• Use bar hand soap or refill your dispenser (at places like Nada and The Soap Dispensary located in Vancouver, BC).
  • Try bamboo toothbrushes.

 

Alternatives to single-use plastics in your business

July is a great time to re-engage your team members to take steps to help them go plastics-free at work and home. You can do many more things in your workplace to encourage a less plastics-dependant environment year-round. Here are some ideas to get you started:

  • Provide an eco-friendly welcome kit to new employees (with reusable mugs, straws, bags, and other multi-use products).
  • Audit your recycling program and ensure you have separated bins for different recycling products.
  • Avoid plastic (or paper) coffee cups and dishes in the kitchen (opt for ceramic, glass, or other reusable or compostable dishes instead).
  • Run a plastics-free contest (have a prize for the department that has the least amount of garbage collected in the month).
  • Encourage staff to bring reusable lunch containers rather than “brown bagging” it.
  • Take your team on a street or park cleaning trip to pick up trash and garbage in your community. Organize a team plastics-free potluck or picnic after.
  • Organize a lunchtime screening of a plastics-free related documentary or film.
  • Check your kitchen tea bags to see if they are plastics-free. Consider providing biodegradable loose-leaf bags instead.
  • Look at how you’re shipping products and see if you can reduce plastic packaging. Here are some great tips for assessing your current supply chain to see how you can make more ethical, environmentally-friendly changes.

Also, look at what you are buying through your business for other purposes. Shift focus to vendors and suppliers with eco-friendly mandates and practices. Consider the materials used in your purchases to incorporate more sustainable materials and zero-waste products made from bamboo, or cotton, for example.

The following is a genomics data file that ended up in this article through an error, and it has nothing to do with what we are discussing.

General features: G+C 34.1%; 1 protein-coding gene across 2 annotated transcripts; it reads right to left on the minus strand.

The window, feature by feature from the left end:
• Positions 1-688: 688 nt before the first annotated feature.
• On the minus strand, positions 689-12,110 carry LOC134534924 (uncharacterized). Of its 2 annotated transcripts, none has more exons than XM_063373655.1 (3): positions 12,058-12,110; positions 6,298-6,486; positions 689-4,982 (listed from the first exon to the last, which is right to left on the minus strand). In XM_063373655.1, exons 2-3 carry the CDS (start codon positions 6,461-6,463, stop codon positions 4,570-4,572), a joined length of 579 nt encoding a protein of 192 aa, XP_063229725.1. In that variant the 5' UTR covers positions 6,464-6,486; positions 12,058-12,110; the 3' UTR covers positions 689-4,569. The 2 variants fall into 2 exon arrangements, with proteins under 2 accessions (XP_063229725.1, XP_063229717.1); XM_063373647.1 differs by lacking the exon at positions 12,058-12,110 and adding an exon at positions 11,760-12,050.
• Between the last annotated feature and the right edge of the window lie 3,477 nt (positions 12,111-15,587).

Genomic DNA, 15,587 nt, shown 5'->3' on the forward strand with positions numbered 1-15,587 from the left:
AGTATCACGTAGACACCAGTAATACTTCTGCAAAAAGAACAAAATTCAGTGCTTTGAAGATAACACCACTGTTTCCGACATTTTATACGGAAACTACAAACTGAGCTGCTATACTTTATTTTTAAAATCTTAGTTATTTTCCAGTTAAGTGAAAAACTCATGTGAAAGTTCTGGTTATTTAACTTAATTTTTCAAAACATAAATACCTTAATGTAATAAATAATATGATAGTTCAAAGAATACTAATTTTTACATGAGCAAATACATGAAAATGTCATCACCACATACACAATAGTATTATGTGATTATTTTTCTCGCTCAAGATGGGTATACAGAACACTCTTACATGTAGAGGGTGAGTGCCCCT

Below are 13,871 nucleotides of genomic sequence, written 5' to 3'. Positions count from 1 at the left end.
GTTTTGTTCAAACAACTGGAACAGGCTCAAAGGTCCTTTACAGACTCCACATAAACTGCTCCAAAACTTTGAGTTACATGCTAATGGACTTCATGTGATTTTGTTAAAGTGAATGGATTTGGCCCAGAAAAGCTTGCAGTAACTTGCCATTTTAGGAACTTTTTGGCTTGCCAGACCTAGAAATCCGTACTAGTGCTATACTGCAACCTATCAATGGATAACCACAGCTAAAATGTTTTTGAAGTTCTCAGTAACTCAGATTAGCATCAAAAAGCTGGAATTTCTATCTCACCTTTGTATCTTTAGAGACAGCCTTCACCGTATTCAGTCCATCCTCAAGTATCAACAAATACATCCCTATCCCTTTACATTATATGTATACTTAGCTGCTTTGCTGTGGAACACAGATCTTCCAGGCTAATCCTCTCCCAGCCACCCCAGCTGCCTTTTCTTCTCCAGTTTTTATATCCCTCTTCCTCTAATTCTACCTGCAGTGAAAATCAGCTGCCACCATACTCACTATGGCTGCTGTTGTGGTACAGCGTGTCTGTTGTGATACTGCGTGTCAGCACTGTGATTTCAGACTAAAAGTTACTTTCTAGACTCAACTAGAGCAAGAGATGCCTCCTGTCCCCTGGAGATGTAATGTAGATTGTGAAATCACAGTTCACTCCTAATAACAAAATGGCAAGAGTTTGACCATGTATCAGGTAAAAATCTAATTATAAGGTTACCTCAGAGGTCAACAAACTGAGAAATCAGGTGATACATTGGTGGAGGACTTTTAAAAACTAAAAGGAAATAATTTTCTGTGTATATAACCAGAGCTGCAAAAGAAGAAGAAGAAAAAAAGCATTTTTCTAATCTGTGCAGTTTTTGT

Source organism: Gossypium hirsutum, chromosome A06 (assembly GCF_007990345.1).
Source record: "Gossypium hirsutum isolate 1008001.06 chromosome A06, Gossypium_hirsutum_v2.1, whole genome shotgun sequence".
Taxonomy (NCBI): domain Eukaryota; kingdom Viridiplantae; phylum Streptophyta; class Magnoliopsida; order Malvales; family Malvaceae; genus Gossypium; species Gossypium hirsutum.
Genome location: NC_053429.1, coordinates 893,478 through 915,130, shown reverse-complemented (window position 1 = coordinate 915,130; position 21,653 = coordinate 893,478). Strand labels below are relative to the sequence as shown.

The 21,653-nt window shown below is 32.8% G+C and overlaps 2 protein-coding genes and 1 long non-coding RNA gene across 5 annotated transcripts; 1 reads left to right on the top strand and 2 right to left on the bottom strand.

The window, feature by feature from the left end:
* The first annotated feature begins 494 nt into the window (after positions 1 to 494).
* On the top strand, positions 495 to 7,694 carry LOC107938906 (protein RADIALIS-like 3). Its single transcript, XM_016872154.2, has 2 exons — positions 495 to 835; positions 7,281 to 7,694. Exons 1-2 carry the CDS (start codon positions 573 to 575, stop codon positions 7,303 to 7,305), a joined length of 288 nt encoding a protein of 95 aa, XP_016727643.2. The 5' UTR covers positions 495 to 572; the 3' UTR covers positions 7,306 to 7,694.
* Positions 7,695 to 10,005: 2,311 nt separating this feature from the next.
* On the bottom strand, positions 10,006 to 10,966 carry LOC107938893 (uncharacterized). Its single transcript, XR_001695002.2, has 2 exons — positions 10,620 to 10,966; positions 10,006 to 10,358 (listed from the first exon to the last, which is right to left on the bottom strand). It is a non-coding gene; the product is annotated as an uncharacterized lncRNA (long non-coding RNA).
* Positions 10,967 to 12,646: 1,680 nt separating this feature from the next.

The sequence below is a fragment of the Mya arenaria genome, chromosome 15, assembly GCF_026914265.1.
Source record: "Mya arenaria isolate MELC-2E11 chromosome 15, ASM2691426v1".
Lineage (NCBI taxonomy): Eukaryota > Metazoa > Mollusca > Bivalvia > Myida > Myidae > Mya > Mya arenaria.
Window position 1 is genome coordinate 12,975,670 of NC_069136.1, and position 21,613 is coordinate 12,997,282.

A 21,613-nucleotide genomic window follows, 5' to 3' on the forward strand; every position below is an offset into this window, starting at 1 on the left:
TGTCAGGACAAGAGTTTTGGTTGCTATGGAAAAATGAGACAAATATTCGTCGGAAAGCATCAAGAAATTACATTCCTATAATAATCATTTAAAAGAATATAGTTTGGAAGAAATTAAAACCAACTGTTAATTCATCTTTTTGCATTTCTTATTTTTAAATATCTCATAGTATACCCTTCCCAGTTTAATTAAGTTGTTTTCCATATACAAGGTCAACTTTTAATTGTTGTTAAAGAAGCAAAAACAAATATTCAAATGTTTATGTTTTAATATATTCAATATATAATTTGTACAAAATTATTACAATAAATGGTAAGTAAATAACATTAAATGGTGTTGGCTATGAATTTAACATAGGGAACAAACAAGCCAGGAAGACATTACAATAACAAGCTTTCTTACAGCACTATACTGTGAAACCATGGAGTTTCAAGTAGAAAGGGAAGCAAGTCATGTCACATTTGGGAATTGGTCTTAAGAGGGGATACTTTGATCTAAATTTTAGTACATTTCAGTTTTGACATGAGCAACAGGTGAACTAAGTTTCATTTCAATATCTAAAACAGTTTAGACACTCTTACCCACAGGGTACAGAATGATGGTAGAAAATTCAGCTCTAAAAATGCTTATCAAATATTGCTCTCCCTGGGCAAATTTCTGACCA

Miir waterbottle and reusable snack bags in black

 

Merch ideas to further your plastic-free initiatives

Many businesses also have significant wastage due to the promotional products they purchase for their business. It’s often easy and cheap to order single-use items, but if they can’t be recycled or repurposed they’ll cause further harm to the environment.

Look at your promotional item supply room right now and see where you can swap out one-time use merch for multi-use and eco-friendly alternatives. Here are some ideas:

 

How will you participate in the plastics-free movement?

Sign up to participate in the Plastics Free July challenge and learn more ways to reduce waste at work, at home, and community. Take what you learn and make it part of your daily life so you can reduce your use of plastics all year.

If you’re auditing your branded merch supply room and want ideas for more eco-friendly, multi-use promotional items, give us a call. We can help you find the best plastics-free promotional products for your brand.

And check out our Zero Waste lookbook and Leave no Trace – Outdoor Gear Guide for more waste-free ideas!

Leave a Reply

Your email address will not be published.